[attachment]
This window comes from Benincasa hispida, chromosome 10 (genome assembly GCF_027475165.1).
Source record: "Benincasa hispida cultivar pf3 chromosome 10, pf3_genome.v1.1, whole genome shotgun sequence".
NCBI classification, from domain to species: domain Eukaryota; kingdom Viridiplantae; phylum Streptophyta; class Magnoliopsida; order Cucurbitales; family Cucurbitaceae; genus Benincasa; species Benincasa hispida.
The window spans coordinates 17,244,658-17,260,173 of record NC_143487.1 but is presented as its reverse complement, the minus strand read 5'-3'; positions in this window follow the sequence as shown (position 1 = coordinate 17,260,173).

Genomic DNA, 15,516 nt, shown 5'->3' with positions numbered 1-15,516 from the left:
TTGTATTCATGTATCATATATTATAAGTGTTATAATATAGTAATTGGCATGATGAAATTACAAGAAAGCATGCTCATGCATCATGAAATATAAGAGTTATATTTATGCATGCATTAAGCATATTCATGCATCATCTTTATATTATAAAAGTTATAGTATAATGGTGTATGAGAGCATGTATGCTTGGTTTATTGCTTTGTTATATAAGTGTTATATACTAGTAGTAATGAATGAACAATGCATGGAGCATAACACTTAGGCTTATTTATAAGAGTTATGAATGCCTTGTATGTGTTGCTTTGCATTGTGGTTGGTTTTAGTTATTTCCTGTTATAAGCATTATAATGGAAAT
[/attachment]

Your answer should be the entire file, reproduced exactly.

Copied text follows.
This window comes from Benincasa hispida, chromosome 10 (genome assembly GCF_027475165.1).
Source record: "Benincasa hispida cultivar pf3 chromosome 10, pf3_genome.v1.1, whole genome shotgun sequence".
NCBI classification, from domain to species: domain Eukaryota; kingdom Viridiplantae; phylum Streptophyta; class Magnoliopsida; order Cucurbitales; family Cucurbitaceae; genus Benincasa; species Benincasa hispida.
The window spans coordinates 17,244,658-17,260,173 of record NC_143487.1 but is presented as its reverse complement, the minus strand read 5'-3'; positions in this window follow the sequence as shown (position 1 = coordinate 17,260,173).

Genomic DNA, 15,516 nt, shown 5'->3' with positions numbered 1-15,516 from the left:
TTGTATTCATGTATCATATATTATAAGTGTTATAATATAGTAATTGGCATGATGAAATTACAAGAAAGCATGCTCATGCATCATGAAATATAAGAGTTATATTTATGCATGCATTAAGCATATTCATGCATCATCTTTATATTATAAAAGTTATAGTATAATGGTGTATGAGAGCATGTATGCTTGGTTTATTGCTTTGTTATATAAGTGTTATATACTAGTAGTAATGAATGAACAATGCATGGAGCATAACACTTAGGCTTATTTATAAGAGTTATGAATGCCTTGTATGTGTTGCTTTGCATTGTGGTTGGTTTTAGTTATTTCCTGTTATAAGCATTATAATGGAAAT